Soldering and desoldering irons
When soldering with a soldering iron, metal such as solder is heated and melted in order to join components together. The metal parts are then connected electrically and, after cooling, mechanically. The soldering iron consists of a heatable metal tip and an insulated handle. The heat is usually generated by electricity flowing through a resistive heating element.
The different types of soldering irons:
Miniature soldering irons:
Miniature soldering irons are needed only for the finest of jobs. Common applications include soldering extremely thin wires, corrective and re-soldering on SMD components, or repair work on narrow traces with a hairline crack.
The so-called soldering needles are often supplied with low voltage (e.g. 12 volts) and can therefore be operated with some under- or overtemperature with the help of an adjustable power supply.
Fine soldering irons:
When it comes to assembling circuit boards or soldering and unsoldering thin wires and strands, the small, lightweight soldering irons are used. They are only somewhat weak for creating connections over which stronger currents are to flow later, e.g. for soldering a stranded wire with a larger cross-section onto a larger copper surface. Fine soldering irons are also available for low voltage, in which case an appropriate power supply is required. The power of the soldering iron can vary within certain limits for this purpose.
Electronics universal soldering iron:
The "standard tool" of the electronics engineer - soldering irons of this class are suitable for many jobs, although usually somewhat more unwieldy than fine soldering irons. They are almost unnecessarily large for creating circuit assemblies in the microcontroller field. However, the work of miniature soldering irons is an exception here. For the quick soldering and unsoldering of very thick wires or strands to/from solid metal parts, a 30 Watt soldering iron is usually sufficient.
Temperature-controlled soldering irons:
In the power class above the 30 watt limit, it is better to invest in a temperature-controlled soldering iron, as higher power can become problematic with soldering irons. For example, "in idle" or with smaller solder joints, the soldering iron can quickly become too hot and damage the components. Another advantage of temperature controlled soldering irons is that they are good for small repair jobs, among other things.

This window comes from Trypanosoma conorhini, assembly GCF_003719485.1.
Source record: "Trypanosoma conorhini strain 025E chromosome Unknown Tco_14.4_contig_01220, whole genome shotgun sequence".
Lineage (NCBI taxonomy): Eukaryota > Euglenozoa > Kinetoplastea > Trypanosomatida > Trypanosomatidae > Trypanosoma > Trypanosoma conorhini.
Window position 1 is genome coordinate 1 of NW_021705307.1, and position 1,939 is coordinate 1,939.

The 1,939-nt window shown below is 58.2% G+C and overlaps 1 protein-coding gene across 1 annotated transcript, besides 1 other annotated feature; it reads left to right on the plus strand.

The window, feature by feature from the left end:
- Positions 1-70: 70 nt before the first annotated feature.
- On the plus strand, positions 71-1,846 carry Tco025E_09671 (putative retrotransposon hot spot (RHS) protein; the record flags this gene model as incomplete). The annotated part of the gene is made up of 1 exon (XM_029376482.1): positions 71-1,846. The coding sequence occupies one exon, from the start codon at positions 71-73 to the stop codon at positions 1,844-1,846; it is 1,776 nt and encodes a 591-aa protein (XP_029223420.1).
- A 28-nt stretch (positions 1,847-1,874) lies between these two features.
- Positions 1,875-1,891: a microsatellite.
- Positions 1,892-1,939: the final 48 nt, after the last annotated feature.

Large soldering irons:
Large soldering irons are suitable for soldering metal housings or for soldering batteries or solar cells. Large soldering irons are also frequently used for general repair work.
Desoldering irons and desoldering tweezers:
Desoldering is the reverse of normal soldering. It involves melting all of the solder from the solder joint so that it can be removed or the component removed. A variant of desoldering is desoldering with a desoldering iron. Similar to a soldering iron, this has a soldering tip which is hollow on the inside. The tip is used to melt the solder joint, and the liquid solder is extracted by creating a vacuum through the hollow tip into a collection container.
Another tool for desoldering is the desoldering tweezers. These are used, due to the two heated soldering tips, for desoldering mostly 2-pole components.
In our assortment you will find a wide range of different handpiece types, such as soldering irons, soldering tweezers, desoldering irons, nitrogen irons, hot air irons, mains soldering irons, desoldering pumps, soldering guns, hot air guns, vacuum pipettes and gas soldering irons from our top manufacturers, JBC, WELLER, ERSA, HAKKO, METCAL, OKI and THERMALTRONICS.
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The suitable soldering accessories, such as soldering and desoldering tips or soldering tip cleaning, can be found here